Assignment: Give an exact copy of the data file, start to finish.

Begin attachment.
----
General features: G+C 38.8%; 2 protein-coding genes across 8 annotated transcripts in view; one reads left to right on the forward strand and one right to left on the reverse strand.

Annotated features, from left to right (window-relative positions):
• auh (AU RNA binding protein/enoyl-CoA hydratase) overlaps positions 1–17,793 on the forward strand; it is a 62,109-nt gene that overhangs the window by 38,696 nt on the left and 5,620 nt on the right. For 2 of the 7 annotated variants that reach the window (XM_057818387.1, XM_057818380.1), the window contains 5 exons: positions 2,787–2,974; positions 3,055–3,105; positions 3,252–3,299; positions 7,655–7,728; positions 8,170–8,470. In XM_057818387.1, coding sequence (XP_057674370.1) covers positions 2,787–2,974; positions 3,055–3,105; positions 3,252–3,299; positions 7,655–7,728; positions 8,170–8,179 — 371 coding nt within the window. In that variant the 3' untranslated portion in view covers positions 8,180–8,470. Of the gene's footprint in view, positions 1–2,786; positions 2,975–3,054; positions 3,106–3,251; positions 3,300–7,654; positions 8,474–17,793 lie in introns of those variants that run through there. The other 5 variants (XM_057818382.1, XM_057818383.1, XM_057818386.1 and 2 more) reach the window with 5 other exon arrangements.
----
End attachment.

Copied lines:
General features: G+C 38.8%; 2 protein-coding genes across 8 annotated transcripts in view; one reads left to right on the forward strand and one right to left on the reverse strand.

Annotated features, from left to right (window-relative positions):
• auh (AU RNA binding protein/enoyl-CoA hydratase) overlaps positions 1–17,793 on the forward strand; it is a 62,109-nt gene that overhangs the window by 38,696 nt on the left and 5,620 nt on the right. For 2 of the 7 annotated variants that reach the window (XM_057818387.1, XM_057818380.1), the window contains 5 exons: positions 2,787–2,974; positions 3,055–3,105; positions 3,252–3,299; positions 7,655–7,728; positions 8,170–8,470. In XM_057818387.1, coding sequence (XP_057674370.1) covers positions 2,787–2,974; positions 3,055–3,105; positions 3,252–3,299; positions 7,655–7,728; positions 8,170–8,179 — 371 coding nt within the window. In that variant the 3' untranslated portion in view covers positions 8,180–8,470. Of the gene's footprint in view, positions 1–2,786; positions 2,975–3,054; positions 3,106–3,251; positions 3,300–7,654; positions 8,474–17,793 lie in introns of those variants that run through there. The other 5 variants (XM_057818382.1, XM_057818383.1, XM_057818386.1 and 2 more) reach the window with 5 other exon arrangements.